With the current choice of $#, one STILL gets stuff as in "b". And
the precision is always always lost. But with finer $#, the bug
reports would be more frequent.

About mid-90s, there was a discussion about adding custom
stringification function, which does not has semantic of %.NNg, but
does better: it emits the minimal number of digits such that the
following conversion to a number would result in the initial number.
Somebody did a test, and found that using this custom function would
significantly slow down number-to-string conversion. So "c" was violate.

["a" would be fixed; it is not clear how this would change "b",
since fixing "a" increases number of cases where people would see
mismatch with "school arithmetic" (after performing arithmetic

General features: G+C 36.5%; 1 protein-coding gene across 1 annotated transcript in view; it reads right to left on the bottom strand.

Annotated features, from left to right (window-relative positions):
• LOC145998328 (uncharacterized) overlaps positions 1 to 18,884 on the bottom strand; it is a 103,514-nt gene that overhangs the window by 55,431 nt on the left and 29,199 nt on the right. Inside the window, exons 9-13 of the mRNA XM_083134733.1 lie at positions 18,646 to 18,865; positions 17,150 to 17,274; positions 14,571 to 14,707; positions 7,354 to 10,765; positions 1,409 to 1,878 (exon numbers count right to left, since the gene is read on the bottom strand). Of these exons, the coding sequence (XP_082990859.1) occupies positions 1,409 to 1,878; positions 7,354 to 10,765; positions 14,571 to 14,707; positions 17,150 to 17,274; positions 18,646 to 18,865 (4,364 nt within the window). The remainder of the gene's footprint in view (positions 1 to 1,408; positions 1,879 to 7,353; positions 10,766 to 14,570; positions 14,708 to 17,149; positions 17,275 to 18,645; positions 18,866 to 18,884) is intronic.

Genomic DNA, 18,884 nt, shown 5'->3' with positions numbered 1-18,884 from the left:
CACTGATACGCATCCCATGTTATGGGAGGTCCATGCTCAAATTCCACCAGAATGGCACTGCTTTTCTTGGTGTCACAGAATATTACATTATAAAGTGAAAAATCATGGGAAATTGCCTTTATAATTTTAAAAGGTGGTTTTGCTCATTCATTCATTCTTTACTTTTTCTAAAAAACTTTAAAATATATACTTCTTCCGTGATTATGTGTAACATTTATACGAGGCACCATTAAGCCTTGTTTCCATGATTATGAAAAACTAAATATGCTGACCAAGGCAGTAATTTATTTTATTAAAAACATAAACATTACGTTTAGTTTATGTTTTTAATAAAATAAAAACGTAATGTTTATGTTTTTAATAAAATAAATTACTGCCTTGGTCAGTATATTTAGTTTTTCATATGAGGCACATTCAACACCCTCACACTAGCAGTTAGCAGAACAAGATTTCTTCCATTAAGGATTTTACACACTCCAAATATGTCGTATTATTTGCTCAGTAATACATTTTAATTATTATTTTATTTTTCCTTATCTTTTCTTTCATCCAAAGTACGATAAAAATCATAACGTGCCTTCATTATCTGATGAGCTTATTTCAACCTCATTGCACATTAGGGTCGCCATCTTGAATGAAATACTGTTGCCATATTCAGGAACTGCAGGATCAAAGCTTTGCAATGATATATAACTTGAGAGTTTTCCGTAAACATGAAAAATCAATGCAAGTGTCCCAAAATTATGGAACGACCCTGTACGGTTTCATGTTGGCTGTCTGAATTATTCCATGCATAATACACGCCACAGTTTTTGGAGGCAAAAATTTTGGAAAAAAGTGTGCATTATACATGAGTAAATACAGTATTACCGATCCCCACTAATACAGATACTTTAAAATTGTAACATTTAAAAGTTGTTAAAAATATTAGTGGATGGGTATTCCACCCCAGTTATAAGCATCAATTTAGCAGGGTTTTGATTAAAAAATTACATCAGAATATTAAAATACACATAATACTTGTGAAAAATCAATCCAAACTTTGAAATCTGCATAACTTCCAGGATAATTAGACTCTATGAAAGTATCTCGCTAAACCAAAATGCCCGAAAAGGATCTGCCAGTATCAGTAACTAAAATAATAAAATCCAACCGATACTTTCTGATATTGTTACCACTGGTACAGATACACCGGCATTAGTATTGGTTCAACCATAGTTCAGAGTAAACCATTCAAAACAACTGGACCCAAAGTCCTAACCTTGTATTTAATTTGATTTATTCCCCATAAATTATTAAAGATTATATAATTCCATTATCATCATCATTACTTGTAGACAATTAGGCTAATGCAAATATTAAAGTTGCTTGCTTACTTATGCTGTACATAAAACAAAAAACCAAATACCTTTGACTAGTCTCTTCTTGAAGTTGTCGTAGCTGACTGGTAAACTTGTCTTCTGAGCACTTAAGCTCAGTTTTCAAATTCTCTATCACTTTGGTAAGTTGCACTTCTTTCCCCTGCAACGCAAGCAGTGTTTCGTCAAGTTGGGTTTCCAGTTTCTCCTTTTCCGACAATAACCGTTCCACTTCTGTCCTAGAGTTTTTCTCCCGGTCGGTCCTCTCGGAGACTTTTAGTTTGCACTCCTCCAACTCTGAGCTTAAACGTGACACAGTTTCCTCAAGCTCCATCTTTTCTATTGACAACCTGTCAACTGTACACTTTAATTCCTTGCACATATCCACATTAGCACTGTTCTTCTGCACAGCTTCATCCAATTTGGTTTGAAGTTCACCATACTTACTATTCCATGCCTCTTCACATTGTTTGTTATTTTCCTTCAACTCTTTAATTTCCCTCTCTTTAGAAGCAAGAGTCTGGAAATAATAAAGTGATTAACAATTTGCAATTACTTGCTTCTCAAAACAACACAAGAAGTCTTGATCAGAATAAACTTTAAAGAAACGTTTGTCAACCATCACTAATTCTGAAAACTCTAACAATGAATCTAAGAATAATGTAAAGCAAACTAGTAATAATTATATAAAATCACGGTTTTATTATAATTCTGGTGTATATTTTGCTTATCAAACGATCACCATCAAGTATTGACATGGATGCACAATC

operations on numbers with a few significant digits).]

However, a couple of years after this, I did some research, and found
out that perl was not caching results of number-to-string conversion.
After fixing it, the number of times perl calls number-to-string
conversion routines should have changed dramatically.

So it MIGHT be that using such a custom conversion function would not
violate "c". It also MIGHT be that it would not significantly
increase the flow of "b".

Choices, choices, choices - and shortage of time.

Hope this helps,
Ilya
 
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Peter J. Holzer
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      07-27-2007
On 2007-07-27 19:05, Brian Blackmore <(E-Mail Removed)> wrote:
> Brian Blackmore <(E-Mail Removed)> wrote:
>> Is what you had in mind something like this:

>